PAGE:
• Joint Account-Authorized User. This individual has use of the joint account for which another individual has contractual responsibility.
  • “On Behalf of”. The individual signs an application for the purpose of securing credit for another individual, rather than his/her spouse.
  • “One time 30”. Means that a single scheduled loan payment was late by more than 30 days on one occasion during the loan term. “Two Time 30” means that two payments were late by at least 30 days.
  • “One time 60”. Means that a loan payment was 60 days late. “Three Times 30” means that three different scheduled payments were between 60 and 89 days late, etc.
  • Paid Satisfactory. This means that no loan payment was ever 30 or more days late during the term of the loan. Also known as “No Lates”.



A form used to supply the finance sources with the customer’s personal and credit history, and details of the proposed transaction and insurance information.



Contract signed by a car dealer with a finance source, evidencing the terms and conditions under which the finance source will extend credit to the dealer’s finance customers.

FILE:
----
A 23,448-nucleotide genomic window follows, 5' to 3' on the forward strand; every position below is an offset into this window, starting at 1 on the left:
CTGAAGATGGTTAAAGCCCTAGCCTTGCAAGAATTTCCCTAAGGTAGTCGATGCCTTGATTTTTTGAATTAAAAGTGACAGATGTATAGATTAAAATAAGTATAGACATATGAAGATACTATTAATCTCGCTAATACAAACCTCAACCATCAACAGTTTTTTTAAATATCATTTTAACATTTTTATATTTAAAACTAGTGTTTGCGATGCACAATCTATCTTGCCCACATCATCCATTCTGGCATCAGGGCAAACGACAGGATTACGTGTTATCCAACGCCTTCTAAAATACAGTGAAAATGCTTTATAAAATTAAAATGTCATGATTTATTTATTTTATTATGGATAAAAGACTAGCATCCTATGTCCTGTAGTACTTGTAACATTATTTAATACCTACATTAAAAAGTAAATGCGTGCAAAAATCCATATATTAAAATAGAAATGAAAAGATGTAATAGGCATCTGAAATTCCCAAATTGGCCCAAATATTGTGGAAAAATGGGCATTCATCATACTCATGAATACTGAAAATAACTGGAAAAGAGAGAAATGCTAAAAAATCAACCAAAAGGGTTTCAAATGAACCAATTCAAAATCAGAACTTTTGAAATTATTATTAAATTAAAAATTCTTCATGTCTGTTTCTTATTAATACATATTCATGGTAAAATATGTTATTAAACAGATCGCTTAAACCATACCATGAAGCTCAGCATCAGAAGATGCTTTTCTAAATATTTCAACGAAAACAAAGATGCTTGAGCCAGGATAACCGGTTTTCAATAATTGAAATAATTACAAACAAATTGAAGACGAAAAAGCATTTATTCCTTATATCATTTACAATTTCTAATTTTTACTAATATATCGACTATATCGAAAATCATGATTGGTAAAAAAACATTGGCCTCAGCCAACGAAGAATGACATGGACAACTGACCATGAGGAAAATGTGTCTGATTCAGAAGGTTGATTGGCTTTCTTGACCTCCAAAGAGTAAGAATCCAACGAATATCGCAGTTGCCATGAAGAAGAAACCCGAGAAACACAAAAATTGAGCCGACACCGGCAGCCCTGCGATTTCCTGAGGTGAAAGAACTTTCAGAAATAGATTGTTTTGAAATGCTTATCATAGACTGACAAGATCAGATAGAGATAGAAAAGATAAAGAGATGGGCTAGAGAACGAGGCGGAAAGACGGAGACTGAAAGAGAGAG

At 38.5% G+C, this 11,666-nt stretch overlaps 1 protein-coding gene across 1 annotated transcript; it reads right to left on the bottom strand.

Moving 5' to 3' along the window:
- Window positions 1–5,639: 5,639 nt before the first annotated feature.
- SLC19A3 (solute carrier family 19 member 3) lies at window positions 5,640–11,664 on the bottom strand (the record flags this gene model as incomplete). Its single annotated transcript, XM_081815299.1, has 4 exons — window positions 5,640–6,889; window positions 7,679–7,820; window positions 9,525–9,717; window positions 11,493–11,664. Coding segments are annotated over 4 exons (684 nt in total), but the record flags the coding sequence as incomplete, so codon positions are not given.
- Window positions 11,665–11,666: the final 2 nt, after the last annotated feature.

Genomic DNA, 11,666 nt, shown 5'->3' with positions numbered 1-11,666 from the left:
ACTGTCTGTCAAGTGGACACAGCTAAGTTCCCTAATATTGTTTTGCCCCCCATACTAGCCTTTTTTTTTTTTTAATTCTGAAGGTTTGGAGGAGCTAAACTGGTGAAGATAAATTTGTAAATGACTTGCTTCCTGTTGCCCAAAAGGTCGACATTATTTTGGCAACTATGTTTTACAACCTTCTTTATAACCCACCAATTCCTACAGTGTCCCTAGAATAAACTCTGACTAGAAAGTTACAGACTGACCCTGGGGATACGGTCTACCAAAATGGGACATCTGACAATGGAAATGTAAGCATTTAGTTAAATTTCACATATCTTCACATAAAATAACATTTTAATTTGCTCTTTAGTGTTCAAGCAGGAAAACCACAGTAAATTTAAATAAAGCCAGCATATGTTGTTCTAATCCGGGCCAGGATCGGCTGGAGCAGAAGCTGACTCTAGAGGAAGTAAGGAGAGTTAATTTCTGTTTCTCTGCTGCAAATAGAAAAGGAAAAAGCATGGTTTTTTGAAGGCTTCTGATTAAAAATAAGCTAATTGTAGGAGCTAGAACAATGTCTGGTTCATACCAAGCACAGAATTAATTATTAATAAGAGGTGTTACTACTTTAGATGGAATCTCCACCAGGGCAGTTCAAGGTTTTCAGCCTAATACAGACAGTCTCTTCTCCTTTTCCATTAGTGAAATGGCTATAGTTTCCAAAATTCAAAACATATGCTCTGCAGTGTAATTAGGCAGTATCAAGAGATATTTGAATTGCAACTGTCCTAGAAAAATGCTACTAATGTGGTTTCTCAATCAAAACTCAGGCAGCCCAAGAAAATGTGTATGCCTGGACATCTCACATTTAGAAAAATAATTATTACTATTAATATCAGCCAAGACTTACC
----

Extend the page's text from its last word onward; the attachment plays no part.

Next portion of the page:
An installment sales contract guaranteed in full or in part by the automobile dealer.



Refers to the retail sales contracts “sold” by the dealer to Finance sources.



The percent of gross income that goes toward a customer’s regularly monthly obligations (debts). An acceptable ratio to most lenders is 36% to 40% debt-to-income.



Failure to meet stipulated terms of a contract; e.g., a borrower is “in default” when all or part of an installment is due and has not been paid.



The amount still owed by a borrower after a repossession has been sold and the proceeds applied to the account.



Number of vehicles repossessed by the lender as a percentage of the number of loans made.



A borrower (account) with one or more installment payments past due. A borrower is usually considered delinquent when 15 to 30 days have elapsed (depending on the Lienholder’s policy).



A type of Dealer endorsement whereby the Finance source does not want to handle a particular credit risk, but as a favor to the dealer, will handle the deal with a full guarantee by the Dealer. See FULL RECOURSE.